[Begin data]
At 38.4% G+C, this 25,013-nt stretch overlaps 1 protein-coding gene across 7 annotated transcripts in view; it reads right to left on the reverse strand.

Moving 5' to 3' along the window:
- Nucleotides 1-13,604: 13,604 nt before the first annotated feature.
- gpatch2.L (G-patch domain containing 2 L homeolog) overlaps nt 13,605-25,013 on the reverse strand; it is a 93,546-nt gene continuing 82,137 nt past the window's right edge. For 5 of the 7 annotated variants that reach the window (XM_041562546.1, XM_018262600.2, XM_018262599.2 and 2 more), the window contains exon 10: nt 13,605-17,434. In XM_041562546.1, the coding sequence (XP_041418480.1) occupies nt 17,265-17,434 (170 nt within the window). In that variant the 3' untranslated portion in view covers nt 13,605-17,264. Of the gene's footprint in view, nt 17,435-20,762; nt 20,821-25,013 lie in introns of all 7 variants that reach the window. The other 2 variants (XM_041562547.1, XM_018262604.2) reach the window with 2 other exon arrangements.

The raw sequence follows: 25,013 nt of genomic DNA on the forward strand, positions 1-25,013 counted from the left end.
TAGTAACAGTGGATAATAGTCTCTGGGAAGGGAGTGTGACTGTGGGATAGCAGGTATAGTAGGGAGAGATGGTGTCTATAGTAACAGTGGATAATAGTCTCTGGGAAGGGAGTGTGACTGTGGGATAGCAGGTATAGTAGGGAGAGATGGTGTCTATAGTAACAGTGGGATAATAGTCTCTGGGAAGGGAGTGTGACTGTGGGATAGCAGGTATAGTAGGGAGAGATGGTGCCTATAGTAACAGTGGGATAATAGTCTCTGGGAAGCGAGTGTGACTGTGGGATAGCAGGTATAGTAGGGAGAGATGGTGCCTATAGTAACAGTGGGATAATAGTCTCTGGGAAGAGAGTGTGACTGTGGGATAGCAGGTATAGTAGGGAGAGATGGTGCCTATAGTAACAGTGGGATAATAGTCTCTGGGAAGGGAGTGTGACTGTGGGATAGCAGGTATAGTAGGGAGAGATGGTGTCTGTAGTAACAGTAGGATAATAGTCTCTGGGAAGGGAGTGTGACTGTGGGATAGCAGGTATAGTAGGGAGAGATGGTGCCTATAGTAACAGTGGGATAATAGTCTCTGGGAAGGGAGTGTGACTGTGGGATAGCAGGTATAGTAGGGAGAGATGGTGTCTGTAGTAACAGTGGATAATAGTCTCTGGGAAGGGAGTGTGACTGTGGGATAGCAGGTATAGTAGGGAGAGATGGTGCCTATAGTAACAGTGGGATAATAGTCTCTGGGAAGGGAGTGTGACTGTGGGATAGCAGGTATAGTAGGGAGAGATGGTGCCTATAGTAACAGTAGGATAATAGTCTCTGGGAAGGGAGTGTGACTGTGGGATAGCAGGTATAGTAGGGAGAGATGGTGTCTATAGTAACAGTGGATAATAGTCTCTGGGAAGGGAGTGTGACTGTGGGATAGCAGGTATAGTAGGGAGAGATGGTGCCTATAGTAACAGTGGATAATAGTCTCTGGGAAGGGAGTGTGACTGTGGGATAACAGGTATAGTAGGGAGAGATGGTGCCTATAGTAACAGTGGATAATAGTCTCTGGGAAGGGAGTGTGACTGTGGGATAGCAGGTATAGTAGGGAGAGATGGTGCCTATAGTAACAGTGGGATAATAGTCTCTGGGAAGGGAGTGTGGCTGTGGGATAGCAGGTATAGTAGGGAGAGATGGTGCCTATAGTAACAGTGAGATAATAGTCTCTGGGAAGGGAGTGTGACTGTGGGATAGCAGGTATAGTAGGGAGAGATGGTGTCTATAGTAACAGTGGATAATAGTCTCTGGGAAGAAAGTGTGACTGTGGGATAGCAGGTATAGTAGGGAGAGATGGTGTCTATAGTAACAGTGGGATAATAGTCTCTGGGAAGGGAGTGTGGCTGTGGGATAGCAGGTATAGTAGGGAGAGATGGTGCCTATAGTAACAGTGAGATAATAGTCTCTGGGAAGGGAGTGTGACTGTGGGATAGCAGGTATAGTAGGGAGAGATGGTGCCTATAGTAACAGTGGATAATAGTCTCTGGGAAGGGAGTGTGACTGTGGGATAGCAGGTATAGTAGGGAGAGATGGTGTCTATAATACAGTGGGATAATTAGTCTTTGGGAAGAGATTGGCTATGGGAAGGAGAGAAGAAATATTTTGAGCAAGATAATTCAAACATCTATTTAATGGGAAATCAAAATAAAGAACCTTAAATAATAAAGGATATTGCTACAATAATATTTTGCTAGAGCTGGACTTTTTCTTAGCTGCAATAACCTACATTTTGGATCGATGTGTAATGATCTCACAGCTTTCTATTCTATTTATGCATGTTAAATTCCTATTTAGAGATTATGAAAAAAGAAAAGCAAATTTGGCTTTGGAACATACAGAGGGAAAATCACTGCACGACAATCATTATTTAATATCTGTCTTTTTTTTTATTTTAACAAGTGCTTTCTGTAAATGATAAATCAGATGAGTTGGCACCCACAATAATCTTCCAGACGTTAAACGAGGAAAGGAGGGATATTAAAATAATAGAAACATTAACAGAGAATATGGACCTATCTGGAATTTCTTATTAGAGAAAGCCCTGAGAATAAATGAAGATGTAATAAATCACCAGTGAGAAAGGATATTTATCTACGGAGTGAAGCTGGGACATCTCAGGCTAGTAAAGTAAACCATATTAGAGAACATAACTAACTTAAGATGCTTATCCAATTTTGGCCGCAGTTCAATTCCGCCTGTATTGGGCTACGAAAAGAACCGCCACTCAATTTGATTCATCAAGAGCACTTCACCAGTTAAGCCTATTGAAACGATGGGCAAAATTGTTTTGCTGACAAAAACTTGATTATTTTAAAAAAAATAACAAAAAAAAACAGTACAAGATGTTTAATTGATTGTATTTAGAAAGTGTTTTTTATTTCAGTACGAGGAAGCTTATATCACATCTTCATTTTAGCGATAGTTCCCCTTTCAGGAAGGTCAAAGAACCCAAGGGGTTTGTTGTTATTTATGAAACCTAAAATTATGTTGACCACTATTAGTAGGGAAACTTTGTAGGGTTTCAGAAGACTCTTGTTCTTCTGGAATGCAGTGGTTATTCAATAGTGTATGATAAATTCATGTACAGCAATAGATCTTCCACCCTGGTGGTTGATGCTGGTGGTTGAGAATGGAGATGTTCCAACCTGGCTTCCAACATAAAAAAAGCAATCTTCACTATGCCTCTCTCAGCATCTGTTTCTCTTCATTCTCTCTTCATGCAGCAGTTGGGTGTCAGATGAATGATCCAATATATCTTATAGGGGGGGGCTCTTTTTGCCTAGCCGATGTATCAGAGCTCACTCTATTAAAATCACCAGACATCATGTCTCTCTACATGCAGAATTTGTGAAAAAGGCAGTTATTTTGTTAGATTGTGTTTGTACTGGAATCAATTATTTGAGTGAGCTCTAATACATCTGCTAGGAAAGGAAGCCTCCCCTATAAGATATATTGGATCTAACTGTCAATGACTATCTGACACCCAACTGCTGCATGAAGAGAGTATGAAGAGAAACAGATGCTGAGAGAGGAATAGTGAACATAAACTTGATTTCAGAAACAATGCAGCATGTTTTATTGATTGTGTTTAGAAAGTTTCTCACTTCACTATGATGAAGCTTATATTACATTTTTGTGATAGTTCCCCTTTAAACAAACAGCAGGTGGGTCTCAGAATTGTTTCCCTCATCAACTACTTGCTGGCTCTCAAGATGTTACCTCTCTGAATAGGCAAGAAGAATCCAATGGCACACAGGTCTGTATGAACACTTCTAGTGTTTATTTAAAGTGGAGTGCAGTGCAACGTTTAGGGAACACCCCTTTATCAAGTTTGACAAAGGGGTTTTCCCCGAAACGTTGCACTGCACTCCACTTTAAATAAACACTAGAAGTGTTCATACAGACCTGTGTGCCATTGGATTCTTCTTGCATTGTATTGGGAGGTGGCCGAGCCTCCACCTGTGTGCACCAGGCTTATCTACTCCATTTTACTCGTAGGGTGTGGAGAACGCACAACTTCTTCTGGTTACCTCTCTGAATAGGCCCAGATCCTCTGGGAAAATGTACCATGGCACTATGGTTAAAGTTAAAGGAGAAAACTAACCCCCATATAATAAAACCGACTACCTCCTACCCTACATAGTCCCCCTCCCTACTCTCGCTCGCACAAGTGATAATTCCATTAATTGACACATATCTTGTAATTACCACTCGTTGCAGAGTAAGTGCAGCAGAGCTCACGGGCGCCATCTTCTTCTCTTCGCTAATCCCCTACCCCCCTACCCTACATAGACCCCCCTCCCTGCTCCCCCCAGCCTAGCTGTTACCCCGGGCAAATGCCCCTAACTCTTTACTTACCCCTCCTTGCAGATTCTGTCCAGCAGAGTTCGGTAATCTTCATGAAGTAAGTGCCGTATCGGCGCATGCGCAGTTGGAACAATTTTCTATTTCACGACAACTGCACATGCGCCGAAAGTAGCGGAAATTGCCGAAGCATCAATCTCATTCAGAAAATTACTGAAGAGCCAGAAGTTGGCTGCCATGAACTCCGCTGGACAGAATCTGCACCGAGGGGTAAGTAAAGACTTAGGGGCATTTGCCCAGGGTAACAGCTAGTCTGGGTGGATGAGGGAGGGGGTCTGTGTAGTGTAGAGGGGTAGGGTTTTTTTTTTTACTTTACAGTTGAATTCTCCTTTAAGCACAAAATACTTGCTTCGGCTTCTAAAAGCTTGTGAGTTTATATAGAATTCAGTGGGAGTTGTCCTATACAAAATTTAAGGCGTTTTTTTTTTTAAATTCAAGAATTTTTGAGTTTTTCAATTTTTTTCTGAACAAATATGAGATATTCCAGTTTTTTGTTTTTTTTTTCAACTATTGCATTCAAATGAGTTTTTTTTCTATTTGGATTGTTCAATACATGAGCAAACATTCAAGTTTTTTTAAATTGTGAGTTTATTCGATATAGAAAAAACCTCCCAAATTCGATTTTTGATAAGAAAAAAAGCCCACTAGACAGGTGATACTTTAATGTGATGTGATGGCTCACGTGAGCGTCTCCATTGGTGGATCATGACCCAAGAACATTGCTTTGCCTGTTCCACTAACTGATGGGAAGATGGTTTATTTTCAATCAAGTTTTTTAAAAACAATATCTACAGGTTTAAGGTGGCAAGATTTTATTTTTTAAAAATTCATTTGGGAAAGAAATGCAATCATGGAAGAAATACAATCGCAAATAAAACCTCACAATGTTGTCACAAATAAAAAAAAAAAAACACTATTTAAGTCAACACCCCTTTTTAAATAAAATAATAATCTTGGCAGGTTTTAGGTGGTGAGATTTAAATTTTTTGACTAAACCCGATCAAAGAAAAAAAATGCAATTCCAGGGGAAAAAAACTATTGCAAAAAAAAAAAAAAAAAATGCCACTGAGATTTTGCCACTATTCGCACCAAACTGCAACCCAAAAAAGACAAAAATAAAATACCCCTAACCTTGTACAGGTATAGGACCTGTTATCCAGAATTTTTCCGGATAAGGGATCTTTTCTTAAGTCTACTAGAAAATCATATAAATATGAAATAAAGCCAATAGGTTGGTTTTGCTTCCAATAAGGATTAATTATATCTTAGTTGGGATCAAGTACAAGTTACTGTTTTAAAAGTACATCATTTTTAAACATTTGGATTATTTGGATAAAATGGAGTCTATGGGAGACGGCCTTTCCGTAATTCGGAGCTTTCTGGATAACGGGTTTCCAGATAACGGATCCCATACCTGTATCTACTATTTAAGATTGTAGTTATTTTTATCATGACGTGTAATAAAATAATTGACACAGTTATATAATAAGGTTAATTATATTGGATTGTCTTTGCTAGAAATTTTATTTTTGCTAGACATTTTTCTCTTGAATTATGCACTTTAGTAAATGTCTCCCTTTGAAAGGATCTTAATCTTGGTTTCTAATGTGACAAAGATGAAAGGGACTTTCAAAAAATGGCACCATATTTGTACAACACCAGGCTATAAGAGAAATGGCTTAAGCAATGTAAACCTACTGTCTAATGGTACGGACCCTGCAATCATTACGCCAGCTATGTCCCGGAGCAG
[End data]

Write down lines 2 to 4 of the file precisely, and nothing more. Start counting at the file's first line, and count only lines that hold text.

Moving 5' to 3' along the window:
- Nucleotides 1-13,604: 13,604 nt before the first annotated feature.
- gpatch2.L (G-patch domain containing 2 L homeolog) overlaps nt 13,605-25,013 on the reverse strand; it is a 93,546-nt gene continuing 82,137 nt past the window's right edge. For 5 of the 7 annotated variants that reach the window (XM_041562546.1, XM_018262600.2, XM_018262599.2 and 2 more), the window contains exon 10: nt 13,605-17,434. In XM_041562546.1, the coding sequence (XP_041418480.1) occupies nt 17,265-17,434 (170 nt within the window). In that variant the 3' untranslated portion in view covers nt 13,605-17,264. Of the gene's footprint in view, nt 17,435-20,762; nt 20,821-25,013 lie in introns of all 7 variants that reach the window. The other 2 variants (XM_041562547.1, XM_018262604.2) reach the window with 2 other exon arrangements.